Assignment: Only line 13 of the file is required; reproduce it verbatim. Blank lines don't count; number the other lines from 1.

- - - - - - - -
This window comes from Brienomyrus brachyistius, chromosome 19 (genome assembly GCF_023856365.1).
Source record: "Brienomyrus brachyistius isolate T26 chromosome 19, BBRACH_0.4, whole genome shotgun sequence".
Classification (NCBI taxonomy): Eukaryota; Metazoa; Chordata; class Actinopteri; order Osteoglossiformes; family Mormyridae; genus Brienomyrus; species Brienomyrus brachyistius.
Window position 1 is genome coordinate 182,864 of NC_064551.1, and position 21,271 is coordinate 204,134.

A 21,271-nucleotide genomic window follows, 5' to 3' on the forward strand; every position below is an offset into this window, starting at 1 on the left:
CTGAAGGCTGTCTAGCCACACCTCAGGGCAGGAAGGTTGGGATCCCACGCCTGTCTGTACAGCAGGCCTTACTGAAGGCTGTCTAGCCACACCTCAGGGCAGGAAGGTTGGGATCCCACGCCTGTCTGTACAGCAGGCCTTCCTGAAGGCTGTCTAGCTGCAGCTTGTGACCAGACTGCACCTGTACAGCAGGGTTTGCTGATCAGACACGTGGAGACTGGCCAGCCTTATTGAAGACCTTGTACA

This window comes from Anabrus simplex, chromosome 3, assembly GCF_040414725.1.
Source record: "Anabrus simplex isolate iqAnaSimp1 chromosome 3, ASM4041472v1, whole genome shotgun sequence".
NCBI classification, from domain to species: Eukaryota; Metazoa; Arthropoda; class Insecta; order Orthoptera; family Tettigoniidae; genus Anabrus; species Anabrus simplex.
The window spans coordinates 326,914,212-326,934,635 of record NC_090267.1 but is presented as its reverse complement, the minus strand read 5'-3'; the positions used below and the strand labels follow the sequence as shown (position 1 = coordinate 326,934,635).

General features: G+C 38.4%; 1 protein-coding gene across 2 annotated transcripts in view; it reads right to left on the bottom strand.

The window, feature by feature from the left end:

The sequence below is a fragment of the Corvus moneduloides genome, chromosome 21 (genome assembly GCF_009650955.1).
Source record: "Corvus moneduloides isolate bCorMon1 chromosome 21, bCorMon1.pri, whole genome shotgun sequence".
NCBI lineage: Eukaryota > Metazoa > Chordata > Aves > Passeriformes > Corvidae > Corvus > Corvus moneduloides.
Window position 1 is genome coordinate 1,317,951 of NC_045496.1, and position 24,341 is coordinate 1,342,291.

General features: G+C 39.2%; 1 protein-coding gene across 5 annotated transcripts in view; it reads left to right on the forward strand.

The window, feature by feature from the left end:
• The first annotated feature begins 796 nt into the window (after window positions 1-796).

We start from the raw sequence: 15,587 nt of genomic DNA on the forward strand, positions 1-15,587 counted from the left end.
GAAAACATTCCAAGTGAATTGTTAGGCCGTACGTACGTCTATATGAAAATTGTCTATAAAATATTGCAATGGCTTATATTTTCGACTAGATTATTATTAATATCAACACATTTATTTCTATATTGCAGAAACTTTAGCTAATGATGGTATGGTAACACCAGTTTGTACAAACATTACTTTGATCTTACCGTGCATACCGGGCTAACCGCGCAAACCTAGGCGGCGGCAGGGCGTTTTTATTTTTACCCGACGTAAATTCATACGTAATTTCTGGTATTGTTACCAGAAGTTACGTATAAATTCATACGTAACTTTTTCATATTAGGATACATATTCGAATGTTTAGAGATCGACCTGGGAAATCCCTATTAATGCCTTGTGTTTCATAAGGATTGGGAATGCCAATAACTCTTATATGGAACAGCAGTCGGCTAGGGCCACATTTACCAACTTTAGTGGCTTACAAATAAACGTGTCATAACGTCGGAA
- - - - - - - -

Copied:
The sequence below is a fragment of the Corvus moneduloides genome, chromosome 21 (genome assembly GCF_009650955.1).